Waiting for Monsoon Rains   4 comments

July Sunset-72

July Sunset-2-72July Sunset — Images by kenne

No monsoon

rain

scorch earth

fire

mountain trails

closed

sheltering at home,

still.

— kenne

 

4 responses to “Waiting for Monsoon Rains

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  1. BeautifulšŸ˜€

    Like

  2. Kenne,

    Although the monsoon has still not gone into full bore, the fact is that a few areas of Arizona have gotten at least some moisture. I found an online report yesterday that parts of Mount Lemmon had nearly two inches over the weekend that resulted in a debris flow in the Canada del Oro Wash.

    What seems rather odd is that radar shows rain way out in the desert west of Tucson now for the second morning in a row. So, itā€™s gotta be coming!

    I have been fascinated by the monsoon for many years and have watched it since at least the late 1960s. I have seen many years where July was really wet but then August was dry. Other years I have seen it dry in July but very wet in August. (That might be what happens this year). In a few rare years it stays dry in both July and August which is a real bummer! I hope that doesnā€™t happen this year but you can never tell. I cannot recall that it has ever been really wet in both July and August but that may have happened at some point.

    When I was about six or seven years old, I darn near drowned in the street one time. My next door neighbor friend and I had gone up to the school to play when we got hit by a heavy thunderstorm. It seemed like we were trapped up there under a sunroof for hours but probably it wasnā€™t more than about 20 minutes. Nevertheless, after the rain stopped and we headed for home we had to cross this street that doubled as a wash. It was full up to and over the curbs with a swift current.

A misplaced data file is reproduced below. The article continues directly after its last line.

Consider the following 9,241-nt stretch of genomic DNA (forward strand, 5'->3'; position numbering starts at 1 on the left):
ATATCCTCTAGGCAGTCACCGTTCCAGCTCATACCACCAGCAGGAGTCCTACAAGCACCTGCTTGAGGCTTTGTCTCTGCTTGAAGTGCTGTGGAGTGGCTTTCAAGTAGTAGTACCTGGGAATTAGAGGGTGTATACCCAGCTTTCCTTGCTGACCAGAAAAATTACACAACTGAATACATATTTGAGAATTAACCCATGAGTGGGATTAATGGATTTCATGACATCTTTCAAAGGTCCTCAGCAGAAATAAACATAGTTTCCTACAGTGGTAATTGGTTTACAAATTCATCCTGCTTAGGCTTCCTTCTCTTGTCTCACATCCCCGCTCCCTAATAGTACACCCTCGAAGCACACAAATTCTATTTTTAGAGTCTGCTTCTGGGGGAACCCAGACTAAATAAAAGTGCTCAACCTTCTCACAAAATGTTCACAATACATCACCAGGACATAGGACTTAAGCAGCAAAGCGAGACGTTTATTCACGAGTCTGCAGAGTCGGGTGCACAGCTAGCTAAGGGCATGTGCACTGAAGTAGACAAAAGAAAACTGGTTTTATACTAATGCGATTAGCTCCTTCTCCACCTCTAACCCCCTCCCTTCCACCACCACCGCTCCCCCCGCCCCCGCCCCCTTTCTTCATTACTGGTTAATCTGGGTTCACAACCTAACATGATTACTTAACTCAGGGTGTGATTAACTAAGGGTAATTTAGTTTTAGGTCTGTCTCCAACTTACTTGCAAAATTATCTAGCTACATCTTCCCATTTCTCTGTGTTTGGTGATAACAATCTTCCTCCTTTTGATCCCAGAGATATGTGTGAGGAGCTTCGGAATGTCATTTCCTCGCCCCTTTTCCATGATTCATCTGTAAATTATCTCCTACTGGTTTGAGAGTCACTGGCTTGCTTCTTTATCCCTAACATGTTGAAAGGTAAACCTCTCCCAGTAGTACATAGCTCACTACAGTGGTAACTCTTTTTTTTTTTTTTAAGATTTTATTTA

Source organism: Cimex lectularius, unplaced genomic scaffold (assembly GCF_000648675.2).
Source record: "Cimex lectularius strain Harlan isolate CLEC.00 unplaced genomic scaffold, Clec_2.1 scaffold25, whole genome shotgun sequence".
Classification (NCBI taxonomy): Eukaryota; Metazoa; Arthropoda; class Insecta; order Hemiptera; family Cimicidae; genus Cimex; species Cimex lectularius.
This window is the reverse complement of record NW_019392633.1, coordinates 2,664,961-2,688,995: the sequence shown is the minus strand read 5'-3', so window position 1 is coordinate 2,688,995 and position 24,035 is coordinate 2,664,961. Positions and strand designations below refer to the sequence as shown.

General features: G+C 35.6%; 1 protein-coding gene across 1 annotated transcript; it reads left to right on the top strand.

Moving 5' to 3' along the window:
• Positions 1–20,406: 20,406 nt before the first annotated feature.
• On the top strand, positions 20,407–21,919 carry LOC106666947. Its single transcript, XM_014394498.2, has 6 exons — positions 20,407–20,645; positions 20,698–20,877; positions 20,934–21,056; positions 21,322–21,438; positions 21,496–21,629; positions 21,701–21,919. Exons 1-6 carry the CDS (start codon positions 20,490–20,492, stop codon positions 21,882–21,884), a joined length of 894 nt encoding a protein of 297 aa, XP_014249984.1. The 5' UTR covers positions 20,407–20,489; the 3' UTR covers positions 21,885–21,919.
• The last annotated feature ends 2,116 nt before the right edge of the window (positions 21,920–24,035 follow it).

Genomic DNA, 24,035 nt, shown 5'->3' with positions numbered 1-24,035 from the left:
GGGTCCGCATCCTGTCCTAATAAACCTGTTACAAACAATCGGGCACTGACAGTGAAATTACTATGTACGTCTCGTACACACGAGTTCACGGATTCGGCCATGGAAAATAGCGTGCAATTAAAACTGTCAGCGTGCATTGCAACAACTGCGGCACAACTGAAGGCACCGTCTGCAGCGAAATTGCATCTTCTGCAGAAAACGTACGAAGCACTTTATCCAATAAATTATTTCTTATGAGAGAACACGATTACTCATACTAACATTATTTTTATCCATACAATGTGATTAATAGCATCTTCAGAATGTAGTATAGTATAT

My friend Timmy made it across with his bicycle by pushing it through the swift current. Next I tried but got dizzy out in the middle and fell down. Out of nowhere my mother appeared and pulled me out of there. I am sure if she hadnā€™t showed up I wouldā€™ve drowned.

    About 30 years later in a most bitter irony, my friend Tim lost his first wife in another flash flood way out on the east side somewhere. She was late for work and tried to drive through a badly flooded dip and just didnā€™t make it.

    So, in conclusion, these monsoon flash floods are both a most fascinating and impressive act of nature but they CAN be dangerous, too. So, it pays to be careful. I think there were some campers who had camped in a dry wash a couple of years ago who drowned and the weird thing is, it didnā€™t even rain there where they were. They’d had a very heavy thunderstorm over the watershed further upstream. A “wall” of water came crashing down on them so fast that they didn’t even have time to react. SHEESH ! ! !

    Regards,
    Fred M. Cain

    Liked by 2 people

    • I saw the same report. That rain was more on the northwest side of the Catalinas. There has been a lot of rain east in Cochise Country. I live in the Catalina Foothills, and we have had only a quarter-inch over the last three months. As you know, Mt. Lemmon usually gets twice as much rain as the basin. The forecast is for a lot of rain for the rest of this week — lets hope.

      Like

  3. beautiful and hopefully soon

    Liked by 1 person

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